The world’s population is expected to reach 9 billion by the year 2050. That’s a lot of mouths to feed, and we’re not doing a great job with the mouths we already have – 10% of the world’s population suffered from chronic undernourishment in 2016. In Democratic Republic of Congo (DRC), malnutrition is especially prevalent, and deadly. One in seven children will die before the age of five, and 50% of those deaths are due to malnutrition. DRC, and the world at large, is searching for sustainable solutions not simply to a lack of food, but a lack of nutritious food.
That’s why in 2014, Global Orphan Foundation started a nutrition program. We partnered with two orphanages in DRC to provide funding for a weekly visit by a nurse and a monthly visit by a doctor to monitor and aid the physical development of the children at the orphanages. At the time, 60 to 70% of the children were malnourished. We began by supplementing the kids’ diets with Plumpy'nut, a vitamin-enriched food with a taste and texture like that of peanut butter. Plumpy'nut aims to take a malnourished child up to a healthy weight within 90 days, however, it was designed for use in a traditional home environment. In an orphanage setting, we found that the process was taking closer to 6 months.
Additionally, we wanted to steer this program in a direction where any orphanage we worked with could be self-sustaining and keep a nutrition program going if we were to back away to serve others. To get our partner orphanages to a place where they didn’t rely on us to continuously bring in a supplement in order for them to thrive. We knew it was time to change strategies … That’s a big shift and a lofty goal. We wanted to shift from using resources to monitor and address malnutrition to creating autonomous and self-sufficient program that helps kids lead healthy lives and prevent malnutrition?
So, we started a farm.
An insect farm that is. GOF launched its first insect farm in 2017. After researching all our options, we decided that palm weevil larvae would be the best fit for us. They’re high in protein, good fats, minerals, fiber and amino acids (not to mention, tasty!). Those good fats help the kiddos to absorb the other nutrients in the palm weevil larva in addition to any other foods they’re eating. While palm weevil larvae is considered a delicacy in DRC, they are traditionally caught, not cultivated. You could say that insect farming is just catching on.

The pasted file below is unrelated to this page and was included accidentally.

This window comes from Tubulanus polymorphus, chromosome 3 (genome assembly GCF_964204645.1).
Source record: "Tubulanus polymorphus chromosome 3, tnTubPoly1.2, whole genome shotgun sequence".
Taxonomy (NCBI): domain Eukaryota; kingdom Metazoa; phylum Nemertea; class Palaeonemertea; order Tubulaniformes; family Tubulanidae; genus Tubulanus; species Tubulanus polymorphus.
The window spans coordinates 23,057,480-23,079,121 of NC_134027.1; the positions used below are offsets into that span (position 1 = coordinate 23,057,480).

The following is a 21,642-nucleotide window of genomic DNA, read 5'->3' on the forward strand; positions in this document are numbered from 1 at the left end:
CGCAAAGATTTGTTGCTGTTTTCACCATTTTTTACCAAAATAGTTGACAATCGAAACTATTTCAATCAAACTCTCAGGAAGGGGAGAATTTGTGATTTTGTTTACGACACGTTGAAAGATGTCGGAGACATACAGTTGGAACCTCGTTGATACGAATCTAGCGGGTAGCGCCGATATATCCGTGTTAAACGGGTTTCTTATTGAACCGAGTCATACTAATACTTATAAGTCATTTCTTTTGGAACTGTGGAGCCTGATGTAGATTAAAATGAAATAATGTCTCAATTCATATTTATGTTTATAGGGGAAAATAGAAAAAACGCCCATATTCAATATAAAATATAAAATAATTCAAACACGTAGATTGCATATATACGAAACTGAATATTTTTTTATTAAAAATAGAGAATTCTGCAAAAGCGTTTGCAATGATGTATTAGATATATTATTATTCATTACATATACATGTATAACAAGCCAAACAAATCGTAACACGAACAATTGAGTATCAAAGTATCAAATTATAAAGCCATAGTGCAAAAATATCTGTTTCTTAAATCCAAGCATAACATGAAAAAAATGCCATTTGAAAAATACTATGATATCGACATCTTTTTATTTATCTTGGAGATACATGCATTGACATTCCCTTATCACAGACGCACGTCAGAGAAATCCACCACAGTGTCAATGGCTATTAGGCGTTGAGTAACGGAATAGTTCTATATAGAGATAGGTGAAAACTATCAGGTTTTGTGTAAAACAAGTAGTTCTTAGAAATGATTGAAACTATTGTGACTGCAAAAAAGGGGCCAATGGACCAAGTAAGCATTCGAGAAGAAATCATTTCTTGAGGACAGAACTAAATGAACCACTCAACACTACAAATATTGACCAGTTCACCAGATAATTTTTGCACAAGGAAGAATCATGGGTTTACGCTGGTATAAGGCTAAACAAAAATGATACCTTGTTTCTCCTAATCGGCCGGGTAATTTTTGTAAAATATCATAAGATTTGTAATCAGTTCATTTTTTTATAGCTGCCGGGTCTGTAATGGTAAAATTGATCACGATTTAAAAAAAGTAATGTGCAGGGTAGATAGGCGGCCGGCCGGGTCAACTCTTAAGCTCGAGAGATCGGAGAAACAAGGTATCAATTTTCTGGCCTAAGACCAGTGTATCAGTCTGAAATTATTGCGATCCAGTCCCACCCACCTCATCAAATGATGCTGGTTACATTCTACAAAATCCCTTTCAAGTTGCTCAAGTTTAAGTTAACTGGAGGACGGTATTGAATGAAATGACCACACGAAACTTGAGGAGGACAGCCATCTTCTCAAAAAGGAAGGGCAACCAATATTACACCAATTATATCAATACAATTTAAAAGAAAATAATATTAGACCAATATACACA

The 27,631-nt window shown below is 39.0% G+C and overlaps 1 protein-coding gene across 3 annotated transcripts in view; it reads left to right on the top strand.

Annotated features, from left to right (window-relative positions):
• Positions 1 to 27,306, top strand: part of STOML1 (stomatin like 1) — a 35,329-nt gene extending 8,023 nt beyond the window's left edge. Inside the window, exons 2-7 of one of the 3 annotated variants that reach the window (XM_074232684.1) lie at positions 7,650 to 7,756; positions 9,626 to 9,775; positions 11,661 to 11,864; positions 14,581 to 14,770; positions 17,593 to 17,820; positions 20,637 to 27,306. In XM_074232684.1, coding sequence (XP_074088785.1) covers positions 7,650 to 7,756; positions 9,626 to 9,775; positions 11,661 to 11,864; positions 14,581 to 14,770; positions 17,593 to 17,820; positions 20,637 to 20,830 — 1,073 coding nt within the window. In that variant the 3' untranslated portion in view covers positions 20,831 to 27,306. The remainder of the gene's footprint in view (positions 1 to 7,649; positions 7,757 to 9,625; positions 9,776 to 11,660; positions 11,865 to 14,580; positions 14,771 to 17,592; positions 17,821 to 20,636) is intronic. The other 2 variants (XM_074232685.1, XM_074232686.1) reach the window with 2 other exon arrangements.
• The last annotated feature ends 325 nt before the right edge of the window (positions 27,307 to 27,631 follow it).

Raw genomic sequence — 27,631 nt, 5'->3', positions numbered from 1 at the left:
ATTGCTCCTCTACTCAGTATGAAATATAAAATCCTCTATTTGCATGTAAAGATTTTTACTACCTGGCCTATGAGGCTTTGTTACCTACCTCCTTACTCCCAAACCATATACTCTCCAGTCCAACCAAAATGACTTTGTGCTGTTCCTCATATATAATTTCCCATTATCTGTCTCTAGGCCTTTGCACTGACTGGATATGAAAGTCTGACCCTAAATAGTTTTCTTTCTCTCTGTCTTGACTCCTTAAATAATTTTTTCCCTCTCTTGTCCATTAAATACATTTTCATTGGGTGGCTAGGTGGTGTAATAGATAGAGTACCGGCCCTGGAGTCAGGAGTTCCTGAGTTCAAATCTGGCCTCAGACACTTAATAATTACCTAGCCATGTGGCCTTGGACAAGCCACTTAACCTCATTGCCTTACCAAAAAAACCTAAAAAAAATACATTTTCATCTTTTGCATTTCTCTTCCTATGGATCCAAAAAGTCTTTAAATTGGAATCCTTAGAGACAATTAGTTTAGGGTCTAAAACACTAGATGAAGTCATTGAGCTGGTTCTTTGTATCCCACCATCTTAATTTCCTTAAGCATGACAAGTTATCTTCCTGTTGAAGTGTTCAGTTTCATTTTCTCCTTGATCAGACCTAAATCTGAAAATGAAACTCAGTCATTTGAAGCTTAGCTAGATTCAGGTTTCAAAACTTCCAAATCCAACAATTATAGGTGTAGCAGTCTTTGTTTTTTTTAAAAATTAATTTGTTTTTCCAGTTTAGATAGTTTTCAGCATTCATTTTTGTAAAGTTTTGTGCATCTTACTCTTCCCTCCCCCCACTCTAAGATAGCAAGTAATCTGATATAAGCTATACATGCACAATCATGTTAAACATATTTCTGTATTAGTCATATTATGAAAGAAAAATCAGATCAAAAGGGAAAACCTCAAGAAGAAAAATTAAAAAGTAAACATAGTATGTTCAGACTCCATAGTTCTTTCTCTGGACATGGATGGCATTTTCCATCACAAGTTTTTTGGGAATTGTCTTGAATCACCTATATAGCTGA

In fact, the United Nations has stated that insect farming just may be the cure to world hunger. From our standpoint, it provides a low-barrier opportunity for orphanages to simultaneously improve the diets of children in their care and provide a valuable source of income with the sale of excess yield. GOF is now working to expand its footprint. 2018 brought the launch of an 800 sq. ft. insect farm at Bolingo Village. The farm not only provides nutritious food for the children, it will also serve as a training center so partner orphanages can learn techniques and develop their own farms.
The cycle empowers orphanages to become self-sufficient and raise the standard of living for the children in their care. Last year, GOF trained five orphanages in the art of insect farming. More farms equals more food equals more healthy kids and more sustainable communities. All things we love!